Sunday, April 25, 2010

Why Bother?

So here we have more of the same:

ITHACA, N.Y.—Researchers at Cornell University reported no meaningful nutritional differences between conventionally produced milk with no specialty labeling, milk labeled rbST-free and milk labeled organic in a recent Journal of Dairy Science-published study (Volume 93, Issue 5, Pages 1918-1925 (May 2010)). They all milks were similar in nutritional quality and wholesomeness.

They did find differences in fatty acid composition with organic milk, however. Organic milk was higher in omega-3s and saturated fat, and lower in monounsaturated fat, polyunsaturated fat and trans fat. Regarding the fat content, researchers said, “From a public health perspective, the direction for some of these differences would be considered desirable and for others would be considered undesirable; however, without exception, the magnitudes of the differences in milk fatty acid composition among milk label types were minor and of no physiological importance when considering public health or dietary recommendations.”

They investigated nutritional differences in specialty labeled milk, specifically to compare the fatty acid (FA) composition of conventional milk with milk labeled as recombinant bST (rbST)-free or organic. The retail milk samples (n=292) obtained from the 48 contiguous states of the United States represented the consumer supply of pasteurized, homogenized milk of three milk types: conventionally produced milk with no specialty labeling, milk labeled rbST-free,and milk labeled organic.

No statistical differences in the FA composition of conventional and rbST-free milk were found; however, these two groups were statistically different from organic milk for several FA. When measuring FA as a percentage of total FA, organic milk was higher in saturated FA (65.9 vs. 62.8 percent) and lower in monounsaturated FA (26.8 vs. 29.7 percent) and polyunsaturated FA (4.3 vs. 4.8 percent) compared with the average of conventional and rbST-free retail milk samples. Likewise, among bioactive FA compared as a percentage of total FA, organic milk was slightly lower in trans 18:1 FA (2.8 vs. 3.1 percent) and higher in omega-3 FA (0.82 vs. 0.50 percent) and conjugated linoleic acid (0.70 vs. 0.57 percent).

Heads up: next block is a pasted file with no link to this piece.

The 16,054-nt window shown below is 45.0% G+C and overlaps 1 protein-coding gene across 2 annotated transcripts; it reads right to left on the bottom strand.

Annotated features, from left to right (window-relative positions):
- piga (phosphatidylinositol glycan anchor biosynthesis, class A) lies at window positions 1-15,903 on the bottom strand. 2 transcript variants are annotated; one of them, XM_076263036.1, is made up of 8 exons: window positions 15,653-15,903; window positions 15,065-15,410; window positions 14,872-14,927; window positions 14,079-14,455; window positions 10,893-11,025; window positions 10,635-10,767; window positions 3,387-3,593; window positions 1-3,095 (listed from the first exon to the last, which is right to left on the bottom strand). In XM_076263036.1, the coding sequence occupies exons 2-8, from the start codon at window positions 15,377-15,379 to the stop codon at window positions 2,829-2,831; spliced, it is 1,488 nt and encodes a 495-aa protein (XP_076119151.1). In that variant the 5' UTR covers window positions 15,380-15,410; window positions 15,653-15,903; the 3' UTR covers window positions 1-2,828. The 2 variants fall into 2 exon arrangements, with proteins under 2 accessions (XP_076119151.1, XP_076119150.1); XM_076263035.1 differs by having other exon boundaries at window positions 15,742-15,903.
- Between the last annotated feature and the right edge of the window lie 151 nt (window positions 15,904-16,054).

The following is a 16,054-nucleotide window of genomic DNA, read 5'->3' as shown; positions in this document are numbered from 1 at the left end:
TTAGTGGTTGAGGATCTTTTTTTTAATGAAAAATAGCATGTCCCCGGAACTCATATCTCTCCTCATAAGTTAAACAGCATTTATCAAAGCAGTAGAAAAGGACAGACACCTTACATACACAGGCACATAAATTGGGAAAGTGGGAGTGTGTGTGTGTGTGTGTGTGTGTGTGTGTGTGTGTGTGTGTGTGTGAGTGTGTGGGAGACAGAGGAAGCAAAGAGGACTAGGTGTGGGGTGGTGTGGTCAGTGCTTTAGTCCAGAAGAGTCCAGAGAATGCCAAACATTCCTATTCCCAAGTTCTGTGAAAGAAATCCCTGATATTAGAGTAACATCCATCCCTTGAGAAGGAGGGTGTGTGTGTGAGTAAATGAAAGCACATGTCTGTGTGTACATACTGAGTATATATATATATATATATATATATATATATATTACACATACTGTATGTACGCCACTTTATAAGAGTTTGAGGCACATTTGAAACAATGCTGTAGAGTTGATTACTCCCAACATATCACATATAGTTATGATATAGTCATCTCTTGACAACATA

It should be noted the study was supported in part by the Monsanto Company; Cornell Agricultural Experiment Station; and the Cooperative State Research, Education, and Extension Service, USDA.

Here is the question, who will be convinced by this study? Further, why, after Monsanto sold Posilac to Elanco, is Monsanto still funding such stuff.

My guess it is to provide fodder for policy makers.


  1. Peter van SchaickApril 26, 2010 at 3:40 AM

    I'm not familiar with what constitutes "organic" milk, but my impression is that while it may include more grazing, it allows feeding with significant amounts of soy and corn, provided that they are "organic." If my hunch is correct, then isn't the significance of this study that it only tested "commercial" milk, and it omitted the crucial benchmark, milk produced through rotational grazing? It seems that this omission will confuse the public by making it think there's no difference between various ways of producing milk, when the best production method was left out. Frankly, I'm dismayed by Cornell's investigator. Who's the principal at Cornell who's responsible for lending legitimacy to this misleading study?

  2. It goes to show: milk is milk!!!!!

  3. who is lining their pocket?